Then as now, in Quebec, as in the developing world, the issue is linked to poverty. But when poverty is mentioned in this debate, it is usually to legitimize employing ten-year-old carpet makers in the Third World. Some 158 million children aged five to fourteen work around the globe, according to unicef, but I had always thought Quebec was fundamentally different. Its state, particularly its welfare state, was there to help needy parents. This new narrative of equal rights sounded to me like a sophisticated retelling of the old Dickensian story of child exploitation.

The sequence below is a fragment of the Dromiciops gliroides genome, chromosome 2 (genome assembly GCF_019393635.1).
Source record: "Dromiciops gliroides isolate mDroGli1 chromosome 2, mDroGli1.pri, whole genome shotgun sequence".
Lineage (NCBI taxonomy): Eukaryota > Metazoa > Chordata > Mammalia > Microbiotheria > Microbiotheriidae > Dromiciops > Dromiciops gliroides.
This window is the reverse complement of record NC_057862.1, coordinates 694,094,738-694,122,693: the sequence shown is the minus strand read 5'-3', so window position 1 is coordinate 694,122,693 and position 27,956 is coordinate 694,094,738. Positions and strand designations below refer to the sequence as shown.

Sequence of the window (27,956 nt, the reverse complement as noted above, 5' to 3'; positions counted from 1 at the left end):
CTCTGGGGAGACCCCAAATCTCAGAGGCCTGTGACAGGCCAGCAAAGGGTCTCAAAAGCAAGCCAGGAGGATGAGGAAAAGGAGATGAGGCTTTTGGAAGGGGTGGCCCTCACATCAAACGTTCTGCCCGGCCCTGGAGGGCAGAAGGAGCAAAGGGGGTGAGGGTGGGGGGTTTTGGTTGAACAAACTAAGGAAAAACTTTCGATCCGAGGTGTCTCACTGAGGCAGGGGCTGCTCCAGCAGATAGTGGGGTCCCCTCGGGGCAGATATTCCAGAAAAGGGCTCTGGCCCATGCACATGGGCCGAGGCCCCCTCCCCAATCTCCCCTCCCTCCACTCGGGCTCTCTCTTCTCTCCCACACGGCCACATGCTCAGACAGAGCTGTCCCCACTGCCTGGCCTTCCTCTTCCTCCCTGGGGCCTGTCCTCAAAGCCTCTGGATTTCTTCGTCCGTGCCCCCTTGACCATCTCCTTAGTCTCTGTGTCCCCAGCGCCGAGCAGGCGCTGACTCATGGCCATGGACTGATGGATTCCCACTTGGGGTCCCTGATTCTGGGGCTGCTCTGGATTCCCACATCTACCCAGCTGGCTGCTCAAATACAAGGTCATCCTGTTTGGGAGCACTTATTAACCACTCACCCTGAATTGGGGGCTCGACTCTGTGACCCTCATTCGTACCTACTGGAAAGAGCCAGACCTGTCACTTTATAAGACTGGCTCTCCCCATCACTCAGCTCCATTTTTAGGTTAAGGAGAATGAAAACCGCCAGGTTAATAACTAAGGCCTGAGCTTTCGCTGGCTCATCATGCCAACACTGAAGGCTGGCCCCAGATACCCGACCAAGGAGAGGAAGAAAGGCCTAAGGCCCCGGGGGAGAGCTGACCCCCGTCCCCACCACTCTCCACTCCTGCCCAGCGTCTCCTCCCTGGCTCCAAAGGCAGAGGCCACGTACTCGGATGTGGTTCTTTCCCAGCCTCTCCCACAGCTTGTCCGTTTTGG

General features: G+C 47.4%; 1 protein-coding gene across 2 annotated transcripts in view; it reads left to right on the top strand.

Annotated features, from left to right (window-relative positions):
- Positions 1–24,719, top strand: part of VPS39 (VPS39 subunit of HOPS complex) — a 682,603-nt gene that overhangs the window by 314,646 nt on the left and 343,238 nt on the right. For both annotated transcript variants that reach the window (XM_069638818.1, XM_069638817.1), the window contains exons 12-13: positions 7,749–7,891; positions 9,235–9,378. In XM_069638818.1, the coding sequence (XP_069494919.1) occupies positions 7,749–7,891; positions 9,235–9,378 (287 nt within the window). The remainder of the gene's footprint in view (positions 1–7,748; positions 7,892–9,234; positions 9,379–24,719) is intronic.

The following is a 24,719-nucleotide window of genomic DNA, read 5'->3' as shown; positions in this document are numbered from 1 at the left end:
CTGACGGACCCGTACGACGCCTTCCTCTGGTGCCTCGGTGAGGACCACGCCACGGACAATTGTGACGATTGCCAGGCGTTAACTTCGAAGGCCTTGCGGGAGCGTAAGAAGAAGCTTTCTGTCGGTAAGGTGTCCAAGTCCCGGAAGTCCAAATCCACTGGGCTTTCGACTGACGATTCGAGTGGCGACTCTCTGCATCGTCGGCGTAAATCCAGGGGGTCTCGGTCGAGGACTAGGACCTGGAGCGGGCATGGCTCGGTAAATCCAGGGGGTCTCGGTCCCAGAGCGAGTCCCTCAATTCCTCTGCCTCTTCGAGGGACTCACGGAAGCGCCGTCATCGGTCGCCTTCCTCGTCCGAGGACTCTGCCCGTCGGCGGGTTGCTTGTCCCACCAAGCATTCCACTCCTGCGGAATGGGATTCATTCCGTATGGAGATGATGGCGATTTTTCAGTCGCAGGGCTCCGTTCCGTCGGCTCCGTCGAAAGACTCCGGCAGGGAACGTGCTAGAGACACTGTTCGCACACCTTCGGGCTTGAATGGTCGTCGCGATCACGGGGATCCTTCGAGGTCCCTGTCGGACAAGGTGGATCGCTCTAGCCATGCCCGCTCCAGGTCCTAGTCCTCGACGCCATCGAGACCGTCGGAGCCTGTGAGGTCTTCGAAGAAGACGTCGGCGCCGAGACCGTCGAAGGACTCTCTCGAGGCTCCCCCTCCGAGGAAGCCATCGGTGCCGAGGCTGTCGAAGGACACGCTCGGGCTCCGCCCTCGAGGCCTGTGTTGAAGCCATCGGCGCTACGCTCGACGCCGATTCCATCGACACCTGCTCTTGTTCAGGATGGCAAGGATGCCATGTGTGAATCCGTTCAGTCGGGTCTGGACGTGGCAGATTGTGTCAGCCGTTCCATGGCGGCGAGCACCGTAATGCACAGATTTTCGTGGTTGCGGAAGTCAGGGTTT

“Poor children rarely have rich parents,” remarks Lorraine Pagé, the former head of the main teachers’ union, at the time called the Centrale de l’enseignement du Québec (ceq). She notes that many proponents of deregulation also use ideas that hark back to the first half of the twentieth century, when the Catholic Church campaigned against compulsory schooling. “They sound like the priests who maintained that the state should not interfere with the ‘divine right’ of parents to decide for their children,” says Pagé. The ceq, and the province’s main employers’ group, the Conseil du patronat du Québec (cpq), drafted a voluntary code of ethics for companies that hire kids. Employers were advised not to take on workers under thirteen. Yet there is evidence that children are still working — and injuring themselves on the job — well before that age.